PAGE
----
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For Obama's 2012 campaign, aides debate a Chicago headquarters

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By Anne E. Kornblut
Washington Post Staff Writer
Thursday, November 25, 2010; 5:48 PM

When President Obama kicks off his reelection campaign sometime in the next few months, senior advisers say, it is virtually certain that his headquarters will be located in Chicago.

But should it be?

Full of nostalgia for the 2008 campaign and keenly aware of the anti-Washington vibe in the electorate, advocates say the arrangement would give the president's team a chance to get away from inside-the-Beltway conventional wisdom and to recapture the grass-roots energy that helped Obama beat two candidates entrenched in the capital's culture two years ago.

Yet no president or vice president in recent history has won reelection with his headquarters so far from the White House. The arrangement would splinter the president's staff, sending some of his most trusted advisers to another time zone, and would risk creating a competing power center in Illinois. Because it would limit their casual contact, the distance could also force the White House and campaign staff members to adhere more rigidly to requirements that their work be kept separate. Not to mention that the campaign staff would rarely, if ever, see the candidate.

White House officials say that no decision has been made and that when it is, it will be Obama's alone. "I think there's only one person that gets a vote," White House press secretary Robert Gibbs said.

Aides said setting up shop in Chicago again has some powerful advocates, including senior adviser David Axelrod, who is planning to move back home early next year; deputy chief of staff Jim Messina, who is expected to be named campaign manager; and senior adviser Valerie Jarrett, another longtime Chicago resident.

The idea has its detractors, however, and some have quietly registered their objections to the political staff in recent months. One aide described the Chicago plan as "crazy," saying it would disrupt an already beleaguered team and add financial burdens - in the form of plane tickets and office and apartment rent - just so the president can make the disputable claim that he is not tethered to Washington.

People on both sides of the issue spoke on the condition of anonymity, saying the decision is the president's and noting that he has not yet officially launched his 2012 reelection effort.

A test for staffers

White House allies said Obama's political advisers see returning to Chicago as a kind of test for prospective staff members: People who are too attached to their lives in Washington to move should not consider themselves welcome. During the 2008 campaign, they were often critical of the campaign of then-Sen. Hillary Rodham Clinton, who put her headquarters in Ballston and wound up with what one Obama aide at the time described as a "team of mercenaries." And as disruptive as requiring aides to move to Chicago could be to their personal happiness, supporters also see it as a way to foster a tight-knit culture that shuts out distractions.

"They want people who are going to move and do the campaign and be devoted to it. They don't want people who are going to be hanging around with political reporters at bars after work," said a Democratic strategist who works closely with the Obama team.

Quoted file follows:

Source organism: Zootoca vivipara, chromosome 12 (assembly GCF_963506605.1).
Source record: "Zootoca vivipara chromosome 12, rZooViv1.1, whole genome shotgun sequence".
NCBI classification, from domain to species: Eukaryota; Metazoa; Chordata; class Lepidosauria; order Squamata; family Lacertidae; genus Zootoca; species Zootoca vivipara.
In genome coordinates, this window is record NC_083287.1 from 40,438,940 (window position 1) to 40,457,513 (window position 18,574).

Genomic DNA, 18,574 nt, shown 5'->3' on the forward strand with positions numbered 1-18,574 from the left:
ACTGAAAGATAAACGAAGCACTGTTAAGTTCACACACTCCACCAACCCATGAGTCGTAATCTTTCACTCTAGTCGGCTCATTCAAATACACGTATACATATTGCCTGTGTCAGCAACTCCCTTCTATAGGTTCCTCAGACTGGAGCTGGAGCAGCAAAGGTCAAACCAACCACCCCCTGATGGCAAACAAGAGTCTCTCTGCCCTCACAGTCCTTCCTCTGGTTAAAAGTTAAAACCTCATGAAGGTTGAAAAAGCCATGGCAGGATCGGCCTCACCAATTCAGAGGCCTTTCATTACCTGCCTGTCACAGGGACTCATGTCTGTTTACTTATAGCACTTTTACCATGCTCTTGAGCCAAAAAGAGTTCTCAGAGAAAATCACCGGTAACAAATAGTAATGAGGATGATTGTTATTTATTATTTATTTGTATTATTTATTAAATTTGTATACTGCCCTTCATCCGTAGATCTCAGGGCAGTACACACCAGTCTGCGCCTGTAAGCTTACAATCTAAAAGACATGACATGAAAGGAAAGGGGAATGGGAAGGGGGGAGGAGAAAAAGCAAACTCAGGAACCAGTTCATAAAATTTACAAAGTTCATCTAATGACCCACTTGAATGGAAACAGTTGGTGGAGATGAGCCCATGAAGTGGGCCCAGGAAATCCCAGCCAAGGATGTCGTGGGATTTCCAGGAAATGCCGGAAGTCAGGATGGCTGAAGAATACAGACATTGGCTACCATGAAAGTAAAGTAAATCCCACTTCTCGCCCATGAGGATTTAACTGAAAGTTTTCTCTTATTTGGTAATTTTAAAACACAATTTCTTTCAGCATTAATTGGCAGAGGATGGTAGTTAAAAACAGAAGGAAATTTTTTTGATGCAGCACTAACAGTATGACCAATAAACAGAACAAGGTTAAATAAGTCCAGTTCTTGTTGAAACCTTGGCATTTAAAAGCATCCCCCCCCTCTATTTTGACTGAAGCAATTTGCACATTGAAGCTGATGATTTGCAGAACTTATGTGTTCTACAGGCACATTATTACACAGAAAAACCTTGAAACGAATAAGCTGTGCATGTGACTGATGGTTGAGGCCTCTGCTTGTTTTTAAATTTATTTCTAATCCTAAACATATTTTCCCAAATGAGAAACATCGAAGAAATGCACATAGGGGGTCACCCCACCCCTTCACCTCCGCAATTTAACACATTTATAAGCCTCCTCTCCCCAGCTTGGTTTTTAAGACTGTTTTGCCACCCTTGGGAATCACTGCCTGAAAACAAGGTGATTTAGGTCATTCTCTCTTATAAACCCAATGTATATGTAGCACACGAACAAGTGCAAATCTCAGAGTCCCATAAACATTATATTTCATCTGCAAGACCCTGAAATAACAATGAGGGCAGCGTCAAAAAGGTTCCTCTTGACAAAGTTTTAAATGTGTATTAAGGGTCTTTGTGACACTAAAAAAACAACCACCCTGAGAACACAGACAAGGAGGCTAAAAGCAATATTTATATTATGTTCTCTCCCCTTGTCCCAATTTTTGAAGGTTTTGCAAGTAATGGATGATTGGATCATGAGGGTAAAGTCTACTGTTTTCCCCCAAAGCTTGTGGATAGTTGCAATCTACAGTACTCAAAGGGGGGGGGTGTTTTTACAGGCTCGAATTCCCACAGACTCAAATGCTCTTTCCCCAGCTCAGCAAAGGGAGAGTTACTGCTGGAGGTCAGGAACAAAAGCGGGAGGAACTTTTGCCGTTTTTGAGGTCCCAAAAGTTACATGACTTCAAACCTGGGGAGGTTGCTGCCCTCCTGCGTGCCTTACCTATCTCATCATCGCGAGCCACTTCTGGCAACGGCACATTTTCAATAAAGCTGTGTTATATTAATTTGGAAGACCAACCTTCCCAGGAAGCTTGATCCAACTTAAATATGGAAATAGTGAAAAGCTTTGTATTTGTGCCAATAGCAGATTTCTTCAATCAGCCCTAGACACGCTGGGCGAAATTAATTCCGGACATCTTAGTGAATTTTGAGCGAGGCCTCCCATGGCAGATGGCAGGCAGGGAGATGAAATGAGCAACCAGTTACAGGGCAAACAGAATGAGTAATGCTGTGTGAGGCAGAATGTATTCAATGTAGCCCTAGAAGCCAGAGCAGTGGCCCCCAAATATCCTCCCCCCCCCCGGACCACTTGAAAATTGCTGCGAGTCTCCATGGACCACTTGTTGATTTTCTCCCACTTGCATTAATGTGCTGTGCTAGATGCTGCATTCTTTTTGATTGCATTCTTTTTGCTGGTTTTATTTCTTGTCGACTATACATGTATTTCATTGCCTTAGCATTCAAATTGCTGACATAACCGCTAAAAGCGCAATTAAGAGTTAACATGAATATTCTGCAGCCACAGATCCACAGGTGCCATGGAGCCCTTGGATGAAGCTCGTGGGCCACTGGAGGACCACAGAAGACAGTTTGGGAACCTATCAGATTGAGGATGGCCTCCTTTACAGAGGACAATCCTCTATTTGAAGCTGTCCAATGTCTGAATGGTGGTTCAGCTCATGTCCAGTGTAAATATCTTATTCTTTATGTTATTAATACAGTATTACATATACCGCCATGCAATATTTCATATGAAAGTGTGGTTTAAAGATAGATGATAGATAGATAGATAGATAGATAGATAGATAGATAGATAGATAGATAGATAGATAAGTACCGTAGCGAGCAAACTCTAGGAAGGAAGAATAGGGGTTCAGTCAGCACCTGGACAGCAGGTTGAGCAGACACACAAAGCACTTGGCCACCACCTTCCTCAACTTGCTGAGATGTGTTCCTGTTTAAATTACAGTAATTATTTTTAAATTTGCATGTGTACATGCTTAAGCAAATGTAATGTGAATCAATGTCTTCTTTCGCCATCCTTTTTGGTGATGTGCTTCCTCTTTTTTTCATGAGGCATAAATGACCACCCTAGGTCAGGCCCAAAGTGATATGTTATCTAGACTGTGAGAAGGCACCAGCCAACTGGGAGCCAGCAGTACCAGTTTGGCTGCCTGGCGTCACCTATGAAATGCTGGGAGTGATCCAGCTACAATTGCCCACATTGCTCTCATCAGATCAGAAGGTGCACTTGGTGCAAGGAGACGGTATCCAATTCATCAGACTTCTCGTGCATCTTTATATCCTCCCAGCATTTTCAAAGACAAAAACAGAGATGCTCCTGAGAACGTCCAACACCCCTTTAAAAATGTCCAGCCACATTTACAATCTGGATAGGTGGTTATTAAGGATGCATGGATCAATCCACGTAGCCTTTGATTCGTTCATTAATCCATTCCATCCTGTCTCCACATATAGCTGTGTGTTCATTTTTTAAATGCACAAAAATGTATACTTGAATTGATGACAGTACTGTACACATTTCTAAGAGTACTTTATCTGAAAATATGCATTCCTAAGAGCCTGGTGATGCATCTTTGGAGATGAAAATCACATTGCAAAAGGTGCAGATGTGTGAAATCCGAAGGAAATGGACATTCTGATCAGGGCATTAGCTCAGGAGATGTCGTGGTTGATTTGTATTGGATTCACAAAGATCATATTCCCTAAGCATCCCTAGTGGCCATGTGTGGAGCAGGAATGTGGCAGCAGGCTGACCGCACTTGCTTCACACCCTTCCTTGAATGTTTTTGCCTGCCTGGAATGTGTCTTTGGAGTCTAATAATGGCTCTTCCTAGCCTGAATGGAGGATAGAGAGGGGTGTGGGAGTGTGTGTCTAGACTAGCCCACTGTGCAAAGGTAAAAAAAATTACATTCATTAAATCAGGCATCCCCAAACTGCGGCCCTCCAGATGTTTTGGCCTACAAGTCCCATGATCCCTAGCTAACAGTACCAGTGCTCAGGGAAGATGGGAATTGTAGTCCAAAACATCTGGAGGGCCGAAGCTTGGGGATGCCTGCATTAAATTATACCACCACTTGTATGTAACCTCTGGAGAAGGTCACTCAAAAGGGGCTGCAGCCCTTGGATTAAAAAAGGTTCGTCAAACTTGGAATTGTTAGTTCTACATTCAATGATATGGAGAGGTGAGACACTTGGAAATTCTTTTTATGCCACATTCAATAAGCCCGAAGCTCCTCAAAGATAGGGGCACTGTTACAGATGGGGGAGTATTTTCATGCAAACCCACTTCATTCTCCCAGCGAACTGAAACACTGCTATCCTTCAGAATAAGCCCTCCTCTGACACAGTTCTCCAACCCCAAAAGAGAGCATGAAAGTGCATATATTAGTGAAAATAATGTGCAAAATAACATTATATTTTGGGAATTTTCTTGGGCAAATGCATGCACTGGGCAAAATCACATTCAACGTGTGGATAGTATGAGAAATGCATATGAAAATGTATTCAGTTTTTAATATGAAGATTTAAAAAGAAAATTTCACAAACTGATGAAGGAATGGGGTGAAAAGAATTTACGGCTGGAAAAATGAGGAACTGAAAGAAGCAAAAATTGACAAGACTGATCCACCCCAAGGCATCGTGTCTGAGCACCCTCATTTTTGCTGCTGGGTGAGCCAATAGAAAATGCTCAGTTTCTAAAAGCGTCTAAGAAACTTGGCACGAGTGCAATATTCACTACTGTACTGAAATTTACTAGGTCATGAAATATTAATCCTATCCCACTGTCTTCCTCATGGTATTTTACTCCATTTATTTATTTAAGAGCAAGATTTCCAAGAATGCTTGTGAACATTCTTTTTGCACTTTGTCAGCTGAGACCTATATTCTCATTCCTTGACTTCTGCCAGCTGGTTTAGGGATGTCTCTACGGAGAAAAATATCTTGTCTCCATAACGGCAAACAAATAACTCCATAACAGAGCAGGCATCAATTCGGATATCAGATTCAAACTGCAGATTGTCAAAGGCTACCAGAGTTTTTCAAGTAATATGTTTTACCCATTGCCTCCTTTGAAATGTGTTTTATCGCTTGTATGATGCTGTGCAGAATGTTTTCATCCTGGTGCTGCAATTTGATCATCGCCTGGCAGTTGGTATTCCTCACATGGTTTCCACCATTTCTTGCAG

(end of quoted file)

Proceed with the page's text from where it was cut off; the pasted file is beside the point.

At the same time, the strategist said: "They tend to like to zag when other people zig. They like to confound conventional wisdom, and doing it out there is confounding."

Successful campaigns have been waged outside Washington for decades, but almost always by challengers, from their home towns. President Ronald Reagan ran his reelection from Washington, as did his successor, George H.W. Bush. President Bill Clinton started out in Little Rock in 1992 but shifted his campaign to Washington in 1996 when running for his second term. President George W. Bush followed the same pattern, running from Austin in 2000, then from the White House in 2004, with a campaign office across the river in Northern Virginia.

"The attraction is always to do it outside the Beltway," said Republican strategist Ed Gillespie, an adviser to Bush. "There was a similar pull in '04 for the Bush campaign to be in Austin or Dallas, but at the end of the day, it just makes more sense to be in D.C. Bush ended up in Arlington, and it's just easier to have it in D.C. - although I guess Axelrod wants to move home to Chicago."

Gore's Nashville move

Though he was ultimately defeated, Vice President Al Gore was among the few to reverse-engineer a heartland campaign office. After starting his presidential bid with a headquarters on K Street, Gore shook up his campaign team midway through and restarted the effort from Nashville, a decision largely praised for helping him get back on track.

Strategist Michael Feldman, who was Gore's traveling chief of staff at the time, said there are numerous advantages to putting the Obama headquarters in Chicago from the start.

"Their ability to build a real campaign culture - like they did in 2008 - will be significantly enhanced if they move back to Chicago," Feldman said. "The problem with a Washington campaign is that it will inevitably become populated by an oversampling of political professionals. There's nothing wrong with it, but they end up treating it like a job. You want to field a reelection team of people who are willing to pack up, move and devote their lives to the effort. You want to build a team of people who live, eat, breathe and occasionally sleep the campaign."

He added: "What they lose in convenience, they will make up in productivity and energy. So, some people will have to commute. Chicago is not the end of the Earth. There are direct flights."


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